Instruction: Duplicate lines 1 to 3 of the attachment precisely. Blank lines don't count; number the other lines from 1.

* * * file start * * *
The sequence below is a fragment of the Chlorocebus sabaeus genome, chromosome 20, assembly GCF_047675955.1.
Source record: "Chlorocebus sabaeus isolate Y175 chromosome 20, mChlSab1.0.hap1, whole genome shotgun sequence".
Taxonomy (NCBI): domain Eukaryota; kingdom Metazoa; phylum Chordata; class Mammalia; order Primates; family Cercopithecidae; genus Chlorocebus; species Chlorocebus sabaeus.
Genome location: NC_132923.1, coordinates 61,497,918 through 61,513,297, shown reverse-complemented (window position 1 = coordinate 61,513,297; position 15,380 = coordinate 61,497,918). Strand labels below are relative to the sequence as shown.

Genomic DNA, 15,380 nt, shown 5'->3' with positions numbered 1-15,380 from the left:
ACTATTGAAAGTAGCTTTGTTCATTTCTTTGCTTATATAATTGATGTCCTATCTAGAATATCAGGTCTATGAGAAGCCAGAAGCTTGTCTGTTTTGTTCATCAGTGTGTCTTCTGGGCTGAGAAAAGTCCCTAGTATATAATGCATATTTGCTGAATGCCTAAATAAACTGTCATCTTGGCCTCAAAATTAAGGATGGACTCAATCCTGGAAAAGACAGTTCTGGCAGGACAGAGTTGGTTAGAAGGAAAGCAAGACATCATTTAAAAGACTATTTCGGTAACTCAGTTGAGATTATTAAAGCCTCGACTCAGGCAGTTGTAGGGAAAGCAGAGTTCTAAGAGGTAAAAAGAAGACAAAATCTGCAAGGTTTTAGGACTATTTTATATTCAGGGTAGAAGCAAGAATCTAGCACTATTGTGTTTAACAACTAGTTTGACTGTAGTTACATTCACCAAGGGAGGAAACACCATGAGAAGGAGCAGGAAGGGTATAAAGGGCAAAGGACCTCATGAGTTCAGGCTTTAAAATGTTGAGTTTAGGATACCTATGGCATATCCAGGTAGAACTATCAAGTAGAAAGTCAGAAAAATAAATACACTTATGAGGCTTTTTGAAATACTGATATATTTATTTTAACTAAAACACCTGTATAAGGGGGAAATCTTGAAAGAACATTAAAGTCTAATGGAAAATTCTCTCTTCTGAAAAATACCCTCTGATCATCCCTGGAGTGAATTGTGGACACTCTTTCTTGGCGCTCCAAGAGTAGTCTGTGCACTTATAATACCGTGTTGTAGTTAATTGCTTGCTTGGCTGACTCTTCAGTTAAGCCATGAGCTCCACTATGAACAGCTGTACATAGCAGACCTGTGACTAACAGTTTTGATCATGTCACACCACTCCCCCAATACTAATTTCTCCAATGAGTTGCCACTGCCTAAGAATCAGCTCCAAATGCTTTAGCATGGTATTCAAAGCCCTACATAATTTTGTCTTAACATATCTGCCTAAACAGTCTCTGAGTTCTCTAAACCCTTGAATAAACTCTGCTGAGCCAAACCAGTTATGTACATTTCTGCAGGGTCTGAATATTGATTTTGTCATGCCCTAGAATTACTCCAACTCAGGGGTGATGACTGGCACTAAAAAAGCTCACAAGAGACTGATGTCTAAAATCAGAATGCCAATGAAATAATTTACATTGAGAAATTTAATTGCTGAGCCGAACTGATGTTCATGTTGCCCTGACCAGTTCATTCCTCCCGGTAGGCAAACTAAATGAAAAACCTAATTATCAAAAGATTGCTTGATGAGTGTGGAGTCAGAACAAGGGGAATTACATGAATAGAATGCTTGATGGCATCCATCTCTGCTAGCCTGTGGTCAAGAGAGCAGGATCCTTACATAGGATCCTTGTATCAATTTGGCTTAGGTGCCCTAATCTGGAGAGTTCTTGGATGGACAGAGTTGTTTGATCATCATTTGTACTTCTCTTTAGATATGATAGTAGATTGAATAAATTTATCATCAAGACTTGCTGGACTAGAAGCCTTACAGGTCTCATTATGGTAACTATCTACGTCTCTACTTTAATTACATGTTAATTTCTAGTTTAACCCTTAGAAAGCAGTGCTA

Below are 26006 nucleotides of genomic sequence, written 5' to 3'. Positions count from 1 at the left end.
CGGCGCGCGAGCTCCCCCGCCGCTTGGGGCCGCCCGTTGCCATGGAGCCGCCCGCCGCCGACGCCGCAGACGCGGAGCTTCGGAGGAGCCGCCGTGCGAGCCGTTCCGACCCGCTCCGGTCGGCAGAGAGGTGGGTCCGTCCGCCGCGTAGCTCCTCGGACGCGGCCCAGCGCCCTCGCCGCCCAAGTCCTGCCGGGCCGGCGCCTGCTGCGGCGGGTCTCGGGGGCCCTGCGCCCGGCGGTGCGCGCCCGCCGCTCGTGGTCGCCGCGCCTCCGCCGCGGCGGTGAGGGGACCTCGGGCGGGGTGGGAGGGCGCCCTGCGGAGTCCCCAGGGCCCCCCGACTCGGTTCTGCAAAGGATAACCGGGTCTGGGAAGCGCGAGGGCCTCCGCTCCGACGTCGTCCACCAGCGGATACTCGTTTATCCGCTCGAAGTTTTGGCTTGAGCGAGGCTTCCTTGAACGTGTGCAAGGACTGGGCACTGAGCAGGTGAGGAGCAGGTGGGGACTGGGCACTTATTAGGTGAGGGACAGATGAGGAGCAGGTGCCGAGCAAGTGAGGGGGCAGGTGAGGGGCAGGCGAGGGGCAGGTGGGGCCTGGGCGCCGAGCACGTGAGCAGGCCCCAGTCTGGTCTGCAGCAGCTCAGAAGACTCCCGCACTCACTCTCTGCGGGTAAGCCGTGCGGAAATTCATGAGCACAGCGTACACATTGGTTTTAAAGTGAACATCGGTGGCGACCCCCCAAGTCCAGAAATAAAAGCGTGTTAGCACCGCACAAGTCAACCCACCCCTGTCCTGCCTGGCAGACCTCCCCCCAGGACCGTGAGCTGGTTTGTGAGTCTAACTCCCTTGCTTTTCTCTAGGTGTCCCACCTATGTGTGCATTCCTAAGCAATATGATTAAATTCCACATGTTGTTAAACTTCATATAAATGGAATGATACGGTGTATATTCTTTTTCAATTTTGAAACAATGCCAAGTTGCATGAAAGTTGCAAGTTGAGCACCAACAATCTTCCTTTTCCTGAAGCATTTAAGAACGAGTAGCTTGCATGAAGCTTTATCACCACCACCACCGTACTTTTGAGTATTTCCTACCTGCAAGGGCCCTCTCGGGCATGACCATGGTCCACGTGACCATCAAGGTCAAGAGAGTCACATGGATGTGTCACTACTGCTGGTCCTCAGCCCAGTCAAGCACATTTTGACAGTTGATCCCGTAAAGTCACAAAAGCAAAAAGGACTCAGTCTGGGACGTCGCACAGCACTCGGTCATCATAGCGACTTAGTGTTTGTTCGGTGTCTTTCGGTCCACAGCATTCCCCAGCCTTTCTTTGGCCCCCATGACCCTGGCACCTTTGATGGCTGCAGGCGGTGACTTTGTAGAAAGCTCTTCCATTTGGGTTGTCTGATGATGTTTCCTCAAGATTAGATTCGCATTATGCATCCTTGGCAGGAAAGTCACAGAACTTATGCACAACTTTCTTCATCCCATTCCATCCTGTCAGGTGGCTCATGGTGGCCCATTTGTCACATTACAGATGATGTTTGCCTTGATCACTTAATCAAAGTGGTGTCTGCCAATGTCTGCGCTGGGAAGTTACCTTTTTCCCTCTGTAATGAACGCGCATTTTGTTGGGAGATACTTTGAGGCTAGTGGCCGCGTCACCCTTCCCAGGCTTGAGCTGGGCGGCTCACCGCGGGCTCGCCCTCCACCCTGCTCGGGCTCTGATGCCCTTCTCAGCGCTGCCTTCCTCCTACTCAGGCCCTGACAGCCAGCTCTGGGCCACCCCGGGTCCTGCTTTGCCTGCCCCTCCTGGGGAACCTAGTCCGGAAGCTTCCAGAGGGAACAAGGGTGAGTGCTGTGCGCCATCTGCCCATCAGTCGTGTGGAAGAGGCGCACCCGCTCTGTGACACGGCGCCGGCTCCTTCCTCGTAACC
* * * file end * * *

The sequence below is a fragment of the Chlorocebus sabaeus genome, chromosome 20, assembly GCF_047675955.1.
Source record: "Chlorocebus sabaeus isolate Y175 chromosome 20, mChlSab1.0.hap1, whole genome shotgun sequence".
Taxonomy (NCBI): domain Eukaryota; kingdom Metazoa; phylum Chordata; class Mammalia; order Primates; family Cercopithecidae; genus Chlorocebus; species Chlorocebus sabaeus.